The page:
Facebook says it’s discovered that an operation likely based in Russia spent $US100,000 ($A124,980) on thousands of US ads promoting divisive social and political messages in a two-year-period through May.
Facebook, the dominant social media network, said 3,000 ads and 470 “inauthentic” accounts and pages spread polarising views on topics including immigration, race and gay rights.
Another $US50,000 was spent on 2,200 “potentially politically related” ads, likely by Russians, Facebook said.
US election law bars foreign nationals and foreign entities from spending money to expressly advocate the election or defeat of a candidate. Non-US citizens may generally advertise on issues. Other ads, such as those that mention a candidate but do not call for the candidate’s election or defeat, fall into what lawyers have called a legal grey area.
Facebook announced the findings in a blog post by its chief security officer, Alex Stamos, and said that it was cooperating with federal inquiries into influence operations during the 2016 US presidential election.
Facebook briefed members of both the Senate and House of Representatives intelligence committees on Wednesday about the suspected Russia advertising, according to a congressional source familiar with the matter. Both committees are conducting probes into alleged Russian interference in the 2016 US election, including potential collusion between the campaign of President Donald Trump and Moscow.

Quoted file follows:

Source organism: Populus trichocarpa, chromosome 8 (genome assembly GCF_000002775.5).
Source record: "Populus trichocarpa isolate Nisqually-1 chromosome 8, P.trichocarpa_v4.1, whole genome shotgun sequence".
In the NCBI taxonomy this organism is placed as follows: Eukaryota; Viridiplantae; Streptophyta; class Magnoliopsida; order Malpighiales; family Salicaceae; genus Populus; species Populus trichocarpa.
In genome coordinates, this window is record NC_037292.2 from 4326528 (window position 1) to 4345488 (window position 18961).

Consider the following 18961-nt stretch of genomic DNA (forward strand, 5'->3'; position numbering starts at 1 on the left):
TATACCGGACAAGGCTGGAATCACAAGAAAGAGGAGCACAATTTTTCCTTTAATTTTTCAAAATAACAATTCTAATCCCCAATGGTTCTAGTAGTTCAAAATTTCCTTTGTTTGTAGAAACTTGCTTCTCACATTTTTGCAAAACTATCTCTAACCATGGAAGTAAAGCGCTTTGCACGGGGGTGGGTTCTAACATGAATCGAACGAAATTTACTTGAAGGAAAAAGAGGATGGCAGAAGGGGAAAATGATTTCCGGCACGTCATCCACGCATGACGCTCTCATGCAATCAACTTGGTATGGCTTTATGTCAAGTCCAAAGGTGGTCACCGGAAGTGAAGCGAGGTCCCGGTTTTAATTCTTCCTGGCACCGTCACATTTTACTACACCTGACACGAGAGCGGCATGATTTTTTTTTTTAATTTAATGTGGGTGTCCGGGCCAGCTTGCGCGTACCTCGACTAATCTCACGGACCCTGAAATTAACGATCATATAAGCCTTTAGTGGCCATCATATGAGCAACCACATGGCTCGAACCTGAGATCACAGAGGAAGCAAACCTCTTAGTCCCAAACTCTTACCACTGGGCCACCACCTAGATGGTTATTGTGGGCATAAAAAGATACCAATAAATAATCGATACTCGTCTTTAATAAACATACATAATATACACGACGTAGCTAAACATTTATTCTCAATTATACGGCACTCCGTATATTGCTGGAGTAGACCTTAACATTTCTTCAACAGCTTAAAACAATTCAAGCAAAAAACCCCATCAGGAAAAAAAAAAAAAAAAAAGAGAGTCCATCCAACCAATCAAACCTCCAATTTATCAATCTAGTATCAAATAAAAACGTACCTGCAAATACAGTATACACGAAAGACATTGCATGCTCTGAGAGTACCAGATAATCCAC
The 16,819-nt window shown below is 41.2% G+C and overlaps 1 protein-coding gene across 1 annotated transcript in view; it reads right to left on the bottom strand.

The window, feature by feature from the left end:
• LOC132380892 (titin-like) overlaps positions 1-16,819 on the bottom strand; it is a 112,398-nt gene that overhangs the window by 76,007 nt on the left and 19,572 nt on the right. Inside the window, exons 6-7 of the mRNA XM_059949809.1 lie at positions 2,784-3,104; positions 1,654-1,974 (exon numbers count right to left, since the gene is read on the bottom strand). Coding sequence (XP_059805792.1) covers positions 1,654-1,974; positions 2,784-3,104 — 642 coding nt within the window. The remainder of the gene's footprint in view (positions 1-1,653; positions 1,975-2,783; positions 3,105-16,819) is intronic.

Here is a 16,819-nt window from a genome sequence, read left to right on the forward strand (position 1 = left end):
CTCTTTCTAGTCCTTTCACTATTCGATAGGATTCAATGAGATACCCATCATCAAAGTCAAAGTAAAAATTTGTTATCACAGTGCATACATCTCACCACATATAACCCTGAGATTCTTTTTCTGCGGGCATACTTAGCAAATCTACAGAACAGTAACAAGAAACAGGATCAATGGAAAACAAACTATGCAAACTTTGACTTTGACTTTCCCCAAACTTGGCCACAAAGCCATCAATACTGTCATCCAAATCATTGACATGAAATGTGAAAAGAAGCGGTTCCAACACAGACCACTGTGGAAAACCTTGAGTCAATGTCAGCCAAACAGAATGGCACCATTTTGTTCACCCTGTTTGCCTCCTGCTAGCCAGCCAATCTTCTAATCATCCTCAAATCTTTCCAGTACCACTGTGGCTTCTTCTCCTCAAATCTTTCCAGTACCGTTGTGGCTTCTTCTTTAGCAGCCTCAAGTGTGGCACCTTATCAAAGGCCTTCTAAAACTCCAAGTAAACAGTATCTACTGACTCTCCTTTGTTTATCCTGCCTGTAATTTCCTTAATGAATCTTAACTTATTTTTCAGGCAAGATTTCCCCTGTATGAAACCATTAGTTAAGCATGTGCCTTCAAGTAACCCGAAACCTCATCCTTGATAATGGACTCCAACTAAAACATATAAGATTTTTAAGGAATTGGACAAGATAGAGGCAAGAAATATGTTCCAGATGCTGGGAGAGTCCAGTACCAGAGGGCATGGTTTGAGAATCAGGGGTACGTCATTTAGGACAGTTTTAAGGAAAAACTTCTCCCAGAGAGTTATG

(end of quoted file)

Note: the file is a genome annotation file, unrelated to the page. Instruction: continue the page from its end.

Facebook said it found no link between the Russian-purchased advertising and any specific presidential campaign. The ads were mostly national in their focus and did not appear to reflect targeting of political swing-states, the company said.
Even if no laws were violated, Facebook said the 470 accounts and pages associated with the ads ran afoul of the social network’s requirements for authenticity and have since been suspended.
Facebook did not print the names of any of the suspended pages, but some of them included such words as “refugee” and “patriot.”
More than $US1 billion was spent on political ads during the 2016 presidential campaign, thousands of times more than the presumed Russian spending identified by Facebook’s security team.
But the findings buttress US intelligence agency conclusions that Russia was actively involved in shaping the election.
Representative Adam Schiff, the top Democrat on the House Intelligence Committee, called the Facebook report “deeply disturbing and yet fully consistent with the unclassified assessment of the intelligence community.”
A Facebook employee said Wednesday that there were unspecified connections between the divisive issue ads and a well-known Russian “troll factory” in St Petersburg that publishes comments on social media.